Twitter and Your School

The world around us is abuzz with talk of Web 2.0 and social networking. Those in schools, who are teaching students basic skills of reading and writing, are sometimes left wondering whether they are lagging behind in adopting these latest technologies. On average the student community seems more involved in these new and innovative ways of communicating than the teaching staff. It is time to rectify this imbalance and Twitter is a great place to start.

Twitter is a free web-based service that allows a person with an account to give a 140 character update to followers. The update or tweet appears on the cell-phones of all people who have signed up as a follower of any particular profile. This is instant communication at its best. Twitter can achieve what the herald of yore did - communicate a message to a large group of people at the same time. Twitter's in-built length limitation is a blessing also because it ensures that the key idea is communicated immediately.

Twitter can be a major asset to the school and the teacher who wants to stay actively in touch with the community of parents and students. A school which chooses to set up a Twitter account should market the idea to the parents and community at large and sell the idea of keeping everyone on the same page. The Twitter account should be managed by one person and every effort should be made to maintain high standards of professionalism. It is best to avoid casual humor as this is a slippery slope - it is a good idea to assume a professional voice and stick to it for all communication. Twitter is easy in that a short message is sent and received by many people in a matter of seconds. This is the blessing and curse of Tweets. It sometimes tempts people to indulge often in sending out short messages and this can be terrible for parents who receive multiple updates about issues that do not need to be handled as emergencies. It is best to use Twitter with discretion and set a limit of two tweets a day. This will be a good way of ensuring that only important material gets communicated in this format. Email, school website or other forms of collective information distribution can be used for more detailed material.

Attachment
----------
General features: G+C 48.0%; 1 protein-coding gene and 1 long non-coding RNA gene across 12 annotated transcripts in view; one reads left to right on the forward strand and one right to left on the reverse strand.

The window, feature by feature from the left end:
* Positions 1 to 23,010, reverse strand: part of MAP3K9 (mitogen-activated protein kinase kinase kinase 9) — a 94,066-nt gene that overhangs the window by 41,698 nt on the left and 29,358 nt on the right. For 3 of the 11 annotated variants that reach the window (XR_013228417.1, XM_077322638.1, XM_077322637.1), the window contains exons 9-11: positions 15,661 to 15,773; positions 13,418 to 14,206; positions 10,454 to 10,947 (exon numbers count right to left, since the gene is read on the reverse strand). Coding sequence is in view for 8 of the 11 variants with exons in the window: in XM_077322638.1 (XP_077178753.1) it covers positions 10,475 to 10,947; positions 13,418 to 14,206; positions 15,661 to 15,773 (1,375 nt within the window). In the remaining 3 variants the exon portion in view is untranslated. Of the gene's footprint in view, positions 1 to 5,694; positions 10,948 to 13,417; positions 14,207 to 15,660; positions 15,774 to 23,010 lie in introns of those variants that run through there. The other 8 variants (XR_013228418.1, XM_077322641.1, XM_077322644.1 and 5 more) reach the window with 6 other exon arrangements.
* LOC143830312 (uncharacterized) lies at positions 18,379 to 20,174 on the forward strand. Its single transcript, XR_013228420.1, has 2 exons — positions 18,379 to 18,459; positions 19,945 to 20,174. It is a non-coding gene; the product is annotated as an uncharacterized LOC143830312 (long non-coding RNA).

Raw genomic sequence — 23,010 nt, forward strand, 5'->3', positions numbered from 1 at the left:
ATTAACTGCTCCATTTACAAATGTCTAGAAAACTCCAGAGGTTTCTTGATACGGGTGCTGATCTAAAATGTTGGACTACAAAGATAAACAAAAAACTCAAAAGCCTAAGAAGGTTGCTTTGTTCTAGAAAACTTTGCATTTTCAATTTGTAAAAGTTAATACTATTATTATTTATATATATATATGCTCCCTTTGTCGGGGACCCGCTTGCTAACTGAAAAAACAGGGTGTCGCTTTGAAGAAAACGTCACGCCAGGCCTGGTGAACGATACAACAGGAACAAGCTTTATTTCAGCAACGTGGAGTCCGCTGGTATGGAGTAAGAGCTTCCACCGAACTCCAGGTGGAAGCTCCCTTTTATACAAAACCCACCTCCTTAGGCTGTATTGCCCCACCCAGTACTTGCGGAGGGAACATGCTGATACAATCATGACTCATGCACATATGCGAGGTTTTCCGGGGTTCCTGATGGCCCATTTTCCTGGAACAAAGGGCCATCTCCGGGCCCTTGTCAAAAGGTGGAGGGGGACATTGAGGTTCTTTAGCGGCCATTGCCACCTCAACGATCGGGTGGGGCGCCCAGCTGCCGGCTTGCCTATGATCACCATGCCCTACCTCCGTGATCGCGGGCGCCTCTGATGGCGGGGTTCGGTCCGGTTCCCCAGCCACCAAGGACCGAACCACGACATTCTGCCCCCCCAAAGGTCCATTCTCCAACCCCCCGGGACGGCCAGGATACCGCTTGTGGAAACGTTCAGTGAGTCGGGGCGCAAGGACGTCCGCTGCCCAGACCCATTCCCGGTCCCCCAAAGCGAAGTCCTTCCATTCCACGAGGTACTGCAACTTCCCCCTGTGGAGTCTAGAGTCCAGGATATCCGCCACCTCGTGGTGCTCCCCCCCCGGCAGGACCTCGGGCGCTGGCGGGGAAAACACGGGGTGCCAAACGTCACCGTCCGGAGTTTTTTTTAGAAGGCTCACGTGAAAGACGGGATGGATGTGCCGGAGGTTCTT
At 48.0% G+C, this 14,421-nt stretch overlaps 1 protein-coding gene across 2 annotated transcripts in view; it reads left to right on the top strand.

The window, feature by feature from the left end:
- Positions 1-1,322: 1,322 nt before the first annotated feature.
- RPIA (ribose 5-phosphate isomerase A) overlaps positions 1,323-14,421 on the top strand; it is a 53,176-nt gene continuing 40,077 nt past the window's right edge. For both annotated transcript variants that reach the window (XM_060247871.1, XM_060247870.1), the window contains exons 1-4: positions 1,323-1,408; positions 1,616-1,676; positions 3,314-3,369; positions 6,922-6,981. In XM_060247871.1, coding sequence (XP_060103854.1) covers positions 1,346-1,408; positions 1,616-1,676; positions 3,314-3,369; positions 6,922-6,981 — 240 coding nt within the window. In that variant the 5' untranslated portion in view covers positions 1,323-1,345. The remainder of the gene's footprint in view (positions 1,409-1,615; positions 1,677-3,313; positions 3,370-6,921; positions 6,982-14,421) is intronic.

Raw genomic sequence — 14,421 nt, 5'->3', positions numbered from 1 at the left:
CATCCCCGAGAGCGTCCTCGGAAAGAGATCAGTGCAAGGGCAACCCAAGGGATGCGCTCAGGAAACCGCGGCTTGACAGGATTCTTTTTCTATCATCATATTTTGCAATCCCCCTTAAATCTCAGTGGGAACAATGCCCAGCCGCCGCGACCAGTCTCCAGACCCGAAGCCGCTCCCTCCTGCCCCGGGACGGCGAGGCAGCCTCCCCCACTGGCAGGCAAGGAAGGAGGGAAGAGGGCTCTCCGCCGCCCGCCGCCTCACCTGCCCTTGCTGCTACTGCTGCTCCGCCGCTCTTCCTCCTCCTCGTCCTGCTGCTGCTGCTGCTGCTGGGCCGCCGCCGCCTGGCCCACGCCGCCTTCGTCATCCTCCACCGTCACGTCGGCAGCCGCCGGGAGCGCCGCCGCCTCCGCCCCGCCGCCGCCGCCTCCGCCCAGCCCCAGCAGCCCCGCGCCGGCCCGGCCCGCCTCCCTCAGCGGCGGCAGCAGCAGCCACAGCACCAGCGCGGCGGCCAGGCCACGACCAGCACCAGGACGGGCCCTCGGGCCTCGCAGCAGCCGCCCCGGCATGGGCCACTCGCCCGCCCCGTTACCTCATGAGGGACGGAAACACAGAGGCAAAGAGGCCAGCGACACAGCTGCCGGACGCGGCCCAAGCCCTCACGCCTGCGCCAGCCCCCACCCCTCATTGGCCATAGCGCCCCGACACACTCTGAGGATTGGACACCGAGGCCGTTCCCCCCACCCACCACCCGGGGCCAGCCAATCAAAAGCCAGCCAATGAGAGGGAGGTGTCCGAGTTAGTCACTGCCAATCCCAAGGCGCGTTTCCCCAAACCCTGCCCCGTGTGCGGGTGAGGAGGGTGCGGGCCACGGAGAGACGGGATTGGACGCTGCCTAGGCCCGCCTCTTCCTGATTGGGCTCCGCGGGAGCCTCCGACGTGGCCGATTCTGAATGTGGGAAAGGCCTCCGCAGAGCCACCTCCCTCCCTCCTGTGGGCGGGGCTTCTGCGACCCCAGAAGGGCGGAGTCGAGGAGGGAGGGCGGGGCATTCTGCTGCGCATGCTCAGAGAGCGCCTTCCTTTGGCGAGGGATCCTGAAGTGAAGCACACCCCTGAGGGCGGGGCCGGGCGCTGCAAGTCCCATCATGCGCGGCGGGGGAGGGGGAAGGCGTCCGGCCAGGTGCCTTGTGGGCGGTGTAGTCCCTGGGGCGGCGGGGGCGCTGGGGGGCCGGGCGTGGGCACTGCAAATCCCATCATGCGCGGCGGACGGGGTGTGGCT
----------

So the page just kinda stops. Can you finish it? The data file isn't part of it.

Much of this advice applies to a teacher who chooses to use Twitter also and there are some additional recommendations to keep in mind as well. A teacher should keep their professional and personal life distinct if choosing to use Twitter. A parent does not need to hear about the great Saturday night party that a teacher attended. A teacher's account can be a great way of sharing what is happening in the classroom and can allow a way for parents and students to come together. Additionally, a teacher can have a separate account for personal growth and development which they can use to connect with other teachers. Teachers can share ideas and links with others and ask for feedback and criticism of their material or lesson plan. Twitter allows for a certain immediacy of response that will be a great way for teachers to feel like they are in a collaborative environment.

Twitter, much like other social networking tools, is about communicating and collaborating and schools and teachers can greatly benefit from this tool if it is used with thoughtfulness and discretion.

Twitter and Schools Insights From Other Web Sites

  1. How Schools Are Using Twitter - A good piece.
  2. Is Your University Using Twitter to Its Fullest Potential? - A good question.
  3. Nine Reasons to Twitter in Schools - Offers a pretty persuasive argument.